Artist’s reception: Friday, August 13, 5-7 p.m., South Street Café.

SEPTEMBER 4: “El Idioma de mi Corazón” (“The Language of My Heart”), an exhibit by Bennington artist Viola Moriarty, opens with a reception at Coyote Flaco, 505 Cold Spring Road in Williamstown, Mass. The first art exhibition to be held in the restaurant, the show includes works made of local subjects, created alla prima in oil and in pen & ink. The exhibit is ongoing.

Artist’s reception: Saturday, September 4, 6-8 p.m., Coyote Flaco.

OCTOBER 8-NOVEMBER 14: Bennington painter Viola Moriarty shows “Los Días de Los Muertos” (“The Days of the Dead”) at Images Cinema, 50 Main Street, Williamstown, Mass. The exhibit includes 10 new skeleton and graveyard images in oil and in reed pen & ink.

Artists’ reception: Sunday, October 31, 2-4 p.m., Images Cinema. Friends, talented artists and community members help Moriarty celebrate this Mexican holiday honoring of those loved ones who are always with us. Includes: movie shorts by Pownal, Vt., artist and activist Rico Dovey that makes use of Días de Los Muertos images created by Moriarty during the past eight years; a short film by NYC stop-motion animation and puppetry artists Georgia Roxon, (a Bennington native), and Jessica Polaniecki; a short film by NYC filmmaker and mixed-media artist Katie Armstrong; and a live performance of the “Dance of the Dead,” choreographed by Anna Moriarty Lev, Moriarty’s eldest daughter, now living in Brooklyn, accompanied by guitar music by Brooklyn musician and filmmaker Dylan Pasture.

OCTOBER 15-16: Bennington artist Viola Moriarty is one of more than 100 featured artists in North Adams Open Studios, an annual, city-wide showcase of works by established, mid-career and emerging artists. Galleries, art studios and other venues are open to the public 10 a.m.-6 p.m. Moriarty’s small collection of portraits, figure work and still lifes are on view at the NoAMA Mill, 234 Union Street, North Adams, (information: http://www.northadamsopenstudios.com.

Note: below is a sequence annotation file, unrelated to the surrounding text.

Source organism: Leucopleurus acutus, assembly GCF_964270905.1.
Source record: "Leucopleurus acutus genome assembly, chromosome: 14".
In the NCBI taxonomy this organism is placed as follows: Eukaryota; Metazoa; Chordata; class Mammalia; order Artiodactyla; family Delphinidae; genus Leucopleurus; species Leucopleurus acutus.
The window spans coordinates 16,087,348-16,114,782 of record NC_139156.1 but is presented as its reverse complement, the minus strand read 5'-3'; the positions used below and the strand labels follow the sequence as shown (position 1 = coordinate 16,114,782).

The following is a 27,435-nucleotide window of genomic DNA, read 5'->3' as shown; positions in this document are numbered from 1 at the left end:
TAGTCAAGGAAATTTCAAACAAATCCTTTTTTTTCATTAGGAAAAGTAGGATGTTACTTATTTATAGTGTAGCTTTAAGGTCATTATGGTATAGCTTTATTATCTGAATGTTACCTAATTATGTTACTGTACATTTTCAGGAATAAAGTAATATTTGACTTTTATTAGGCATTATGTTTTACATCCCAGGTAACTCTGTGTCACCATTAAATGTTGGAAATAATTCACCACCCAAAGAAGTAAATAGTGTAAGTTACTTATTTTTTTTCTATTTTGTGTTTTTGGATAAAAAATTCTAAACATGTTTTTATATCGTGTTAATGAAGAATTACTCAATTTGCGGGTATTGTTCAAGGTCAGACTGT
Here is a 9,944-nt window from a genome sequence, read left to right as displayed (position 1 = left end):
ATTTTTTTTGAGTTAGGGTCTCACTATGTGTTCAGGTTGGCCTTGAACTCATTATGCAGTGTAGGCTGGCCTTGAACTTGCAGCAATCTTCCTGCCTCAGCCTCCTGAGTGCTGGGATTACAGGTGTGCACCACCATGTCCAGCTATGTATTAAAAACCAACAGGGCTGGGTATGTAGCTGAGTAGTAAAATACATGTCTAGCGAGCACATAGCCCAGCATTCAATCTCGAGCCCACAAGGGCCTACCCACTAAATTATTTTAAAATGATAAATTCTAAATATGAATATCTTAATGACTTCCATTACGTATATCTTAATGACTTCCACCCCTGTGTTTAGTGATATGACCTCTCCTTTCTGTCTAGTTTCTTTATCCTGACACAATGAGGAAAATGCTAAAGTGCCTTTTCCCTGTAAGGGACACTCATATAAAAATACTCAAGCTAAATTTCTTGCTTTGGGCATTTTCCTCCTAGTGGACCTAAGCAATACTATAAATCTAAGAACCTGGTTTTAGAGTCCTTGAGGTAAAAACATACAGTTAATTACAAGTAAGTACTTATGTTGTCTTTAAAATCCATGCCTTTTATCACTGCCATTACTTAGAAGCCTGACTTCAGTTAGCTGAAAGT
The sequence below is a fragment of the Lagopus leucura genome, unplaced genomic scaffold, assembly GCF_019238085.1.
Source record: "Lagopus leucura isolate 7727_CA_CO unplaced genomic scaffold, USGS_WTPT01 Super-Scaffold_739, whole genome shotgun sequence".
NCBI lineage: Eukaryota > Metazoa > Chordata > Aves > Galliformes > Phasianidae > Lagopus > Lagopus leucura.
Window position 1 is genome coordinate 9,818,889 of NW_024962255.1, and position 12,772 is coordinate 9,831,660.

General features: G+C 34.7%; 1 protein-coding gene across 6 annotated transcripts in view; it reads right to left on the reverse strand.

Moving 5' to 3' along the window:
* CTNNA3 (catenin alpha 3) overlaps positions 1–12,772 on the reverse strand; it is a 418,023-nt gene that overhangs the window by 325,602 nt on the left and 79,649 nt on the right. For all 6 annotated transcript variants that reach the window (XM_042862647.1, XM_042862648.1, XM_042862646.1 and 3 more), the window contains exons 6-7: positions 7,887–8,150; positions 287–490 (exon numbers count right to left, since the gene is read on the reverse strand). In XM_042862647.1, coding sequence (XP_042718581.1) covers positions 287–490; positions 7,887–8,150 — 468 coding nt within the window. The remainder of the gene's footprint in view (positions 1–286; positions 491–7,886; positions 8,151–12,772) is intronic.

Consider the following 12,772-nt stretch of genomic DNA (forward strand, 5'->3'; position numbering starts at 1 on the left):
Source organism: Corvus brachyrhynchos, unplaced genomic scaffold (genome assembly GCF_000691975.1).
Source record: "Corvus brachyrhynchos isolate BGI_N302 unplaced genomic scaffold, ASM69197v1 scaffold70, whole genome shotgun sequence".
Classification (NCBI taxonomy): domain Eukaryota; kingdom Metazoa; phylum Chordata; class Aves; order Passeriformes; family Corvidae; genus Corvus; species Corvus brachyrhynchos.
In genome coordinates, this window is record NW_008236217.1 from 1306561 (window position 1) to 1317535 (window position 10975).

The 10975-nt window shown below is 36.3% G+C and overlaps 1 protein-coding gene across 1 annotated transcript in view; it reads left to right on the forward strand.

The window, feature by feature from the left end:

Opening reception: Friday, October 15, 7 p.m., MASS MoCA

DECEMBER 1: Bennington artist Viola Moriarty shows “Nudes on Paper” at Stone Soup, 27 Park Street, Adams, Mass. The exhibit is ongoing.

DECEMBER 1: Bennington artist Viola Moriarty shows “Veggiescapes” at Wild Oats Market, 320 Spring Street, Williamstown, Mass. “A tasty visual something to hold us through the winter ’til spring,” says Moriarty. The exhibit is ongoing.


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viola moriarty

(American, b. 1958)
Modern Expressionist Painter
2012-13 Recipient of the Pollock-Krasner Foundation Grant

Upcoming Exhibitions

Current and ongoing: New Works, Allegro Ristorante in Bennington on Main Street.

Elm Street Market, Bennington

Spiral Press Cafe, Manchester, Vermont (2013) details TBA